Introduction. Apple Is Known For Having Mobile Devices

1269 WordsMar 17, 20176 Pages
Introduction Apple is known for having mobile devices that are virtually un-hackable. Even though they are at the top of their game, they have recently come under attack by the FBI. Apple’s IOS system security is one of the reasons why they are winning the war against all the other competition in this BYOD era. If Apple allows the FBI backdoor access into their mobile devices, this will just inspire hackers more and Apple’s security will be weakened. This paper will look at how Apple’s IOS system security is superior compared to their competitors, and why it’s important for them to stand up to the FBI for the sake of privacy. Apple IOS security is top rated but not bulletproof Apple takes user privacy and security seriously, but according…show more content…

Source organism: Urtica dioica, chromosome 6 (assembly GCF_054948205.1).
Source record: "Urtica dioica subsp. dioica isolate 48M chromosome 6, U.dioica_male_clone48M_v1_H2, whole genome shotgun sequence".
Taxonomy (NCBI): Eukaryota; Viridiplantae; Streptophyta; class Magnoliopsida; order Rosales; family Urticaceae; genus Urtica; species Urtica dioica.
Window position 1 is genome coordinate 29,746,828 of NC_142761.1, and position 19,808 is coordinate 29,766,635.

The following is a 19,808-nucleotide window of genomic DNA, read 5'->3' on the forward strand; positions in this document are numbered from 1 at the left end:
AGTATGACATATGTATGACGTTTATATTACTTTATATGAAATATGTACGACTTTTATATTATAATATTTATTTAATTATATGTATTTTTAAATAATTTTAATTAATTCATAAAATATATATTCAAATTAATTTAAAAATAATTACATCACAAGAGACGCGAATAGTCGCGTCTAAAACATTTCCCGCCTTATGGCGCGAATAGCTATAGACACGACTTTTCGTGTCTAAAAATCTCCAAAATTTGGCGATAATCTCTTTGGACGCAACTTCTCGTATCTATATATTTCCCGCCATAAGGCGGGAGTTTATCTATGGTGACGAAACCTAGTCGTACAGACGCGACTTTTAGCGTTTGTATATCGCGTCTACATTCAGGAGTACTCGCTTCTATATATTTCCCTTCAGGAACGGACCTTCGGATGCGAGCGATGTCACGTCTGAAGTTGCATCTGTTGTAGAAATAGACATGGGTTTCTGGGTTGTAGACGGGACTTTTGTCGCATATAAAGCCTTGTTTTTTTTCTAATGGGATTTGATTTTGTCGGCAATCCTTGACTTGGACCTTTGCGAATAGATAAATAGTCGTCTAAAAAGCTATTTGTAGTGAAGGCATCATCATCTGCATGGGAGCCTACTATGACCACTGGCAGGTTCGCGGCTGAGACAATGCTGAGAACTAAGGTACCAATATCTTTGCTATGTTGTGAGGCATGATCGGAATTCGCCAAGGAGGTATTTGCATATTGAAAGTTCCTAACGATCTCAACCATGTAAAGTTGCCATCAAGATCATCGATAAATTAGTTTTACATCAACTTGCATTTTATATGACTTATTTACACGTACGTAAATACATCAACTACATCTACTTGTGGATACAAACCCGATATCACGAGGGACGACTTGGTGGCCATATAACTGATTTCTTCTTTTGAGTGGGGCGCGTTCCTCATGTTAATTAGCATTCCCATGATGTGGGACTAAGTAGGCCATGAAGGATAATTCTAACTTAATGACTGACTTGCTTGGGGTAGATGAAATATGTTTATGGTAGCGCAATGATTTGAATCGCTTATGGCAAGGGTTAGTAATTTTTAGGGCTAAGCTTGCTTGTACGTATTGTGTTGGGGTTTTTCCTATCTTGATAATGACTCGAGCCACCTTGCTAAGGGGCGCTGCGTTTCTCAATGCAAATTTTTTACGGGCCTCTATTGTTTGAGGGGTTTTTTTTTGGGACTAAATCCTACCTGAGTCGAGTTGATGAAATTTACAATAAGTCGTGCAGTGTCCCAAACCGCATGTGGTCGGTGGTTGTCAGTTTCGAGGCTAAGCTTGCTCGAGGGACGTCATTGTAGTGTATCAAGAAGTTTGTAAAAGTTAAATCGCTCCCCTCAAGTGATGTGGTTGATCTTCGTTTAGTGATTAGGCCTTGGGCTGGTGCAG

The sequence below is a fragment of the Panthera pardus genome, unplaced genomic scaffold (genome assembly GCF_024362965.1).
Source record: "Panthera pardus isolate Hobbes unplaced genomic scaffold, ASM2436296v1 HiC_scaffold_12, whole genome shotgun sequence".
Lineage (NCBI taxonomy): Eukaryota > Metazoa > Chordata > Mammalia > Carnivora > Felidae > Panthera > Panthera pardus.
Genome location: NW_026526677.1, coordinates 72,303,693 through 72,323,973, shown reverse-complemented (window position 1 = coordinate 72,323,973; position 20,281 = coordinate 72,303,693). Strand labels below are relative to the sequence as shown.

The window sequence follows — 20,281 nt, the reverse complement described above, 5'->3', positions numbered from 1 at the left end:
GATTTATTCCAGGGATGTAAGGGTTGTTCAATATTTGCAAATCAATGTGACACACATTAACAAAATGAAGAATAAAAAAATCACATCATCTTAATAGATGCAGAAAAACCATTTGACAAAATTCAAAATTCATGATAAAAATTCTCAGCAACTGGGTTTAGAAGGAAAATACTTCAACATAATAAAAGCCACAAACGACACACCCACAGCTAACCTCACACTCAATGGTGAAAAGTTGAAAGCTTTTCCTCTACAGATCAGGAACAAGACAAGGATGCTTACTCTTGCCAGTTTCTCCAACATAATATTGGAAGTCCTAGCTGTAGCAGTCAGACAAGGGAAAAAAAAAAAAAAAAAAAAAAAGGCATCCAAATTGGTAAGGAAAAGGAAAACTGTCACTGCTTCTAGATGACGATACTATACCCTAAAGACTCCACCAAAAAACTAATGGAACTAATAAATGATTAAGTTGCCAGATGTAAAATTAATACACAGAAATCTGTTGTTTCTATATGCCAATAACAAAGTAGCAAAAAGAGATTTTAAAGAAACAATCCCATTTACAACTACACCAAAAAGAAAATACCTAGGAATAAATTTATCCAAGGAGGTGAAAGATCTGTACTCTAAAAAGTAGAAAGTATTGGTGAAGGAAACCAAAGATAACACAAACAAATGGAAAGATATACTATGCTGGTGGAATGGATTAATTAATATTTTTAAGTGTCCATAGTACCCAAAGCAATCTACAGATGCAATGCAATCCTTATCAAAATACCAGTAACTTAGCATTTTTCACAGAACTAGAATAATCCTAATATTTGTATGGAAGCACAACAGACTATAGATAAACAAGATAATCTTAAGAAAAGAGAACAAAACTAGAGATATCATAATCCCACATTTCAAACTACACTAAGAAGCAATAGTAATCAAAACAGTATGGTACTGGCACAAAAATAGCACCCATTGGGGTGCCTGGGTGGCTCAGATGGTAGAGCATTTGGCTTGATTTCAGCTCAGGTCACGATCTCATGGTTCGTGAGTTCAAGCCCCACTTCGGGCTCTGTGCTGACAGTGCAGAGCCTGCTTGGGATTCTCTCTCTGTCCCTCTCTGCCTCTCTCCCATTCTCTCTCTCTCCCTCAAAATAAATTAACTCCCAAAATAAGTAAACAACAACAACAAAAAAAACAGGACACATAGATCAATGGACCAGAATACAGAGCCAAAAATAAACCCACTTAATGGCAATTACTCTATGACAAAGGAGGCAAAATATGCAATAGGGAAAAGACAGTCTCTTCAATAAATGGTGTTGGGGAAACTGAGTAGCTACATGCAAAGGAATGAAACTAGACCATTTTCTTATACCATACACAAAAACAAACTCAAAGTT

Apple has secure enclave Enclave security is only found in Apple devices. Enclave is a separate computer within Apple mobile devices, whose sole job is to police access to the rest of the device. The devices are so secure that the FBI could not even hack them. The article found in the Computer Fraud & Security magazine (2016) lets us know that the passcode security on the device is so secure that, The FBI is trying to guess – in other words, brute force – the passcode on a locked device. But this is difficult because, after a certain number of failed attempts, iOS imposes delays before it 's possible to try again. These delays quickly become an hour between each attempt. In addition, the device can be set to wipe all data after 10 incorrect guesses. The FBI wants Apple to produce a special version of the phone 's firmware that it can flash onto the device to bypass these features. (p. 3) Apple stuck to their guns and seem to have won this round. FBI vs Apple From day one, when the iPhone first came out, Apple made a promise to their users to never compromise the security of their mobile devices, no matter what the circumstances might be. Apple has kept their word, as it relates to the promises made to their customers, and now find themselves in a tight situation. Curran and Kirby (2016) describe a situation in their article where the FBI asked Apple to “build a backdoor to the iPhone”. (p. 1) Apple refused to comply with the FBI’s request, and received great
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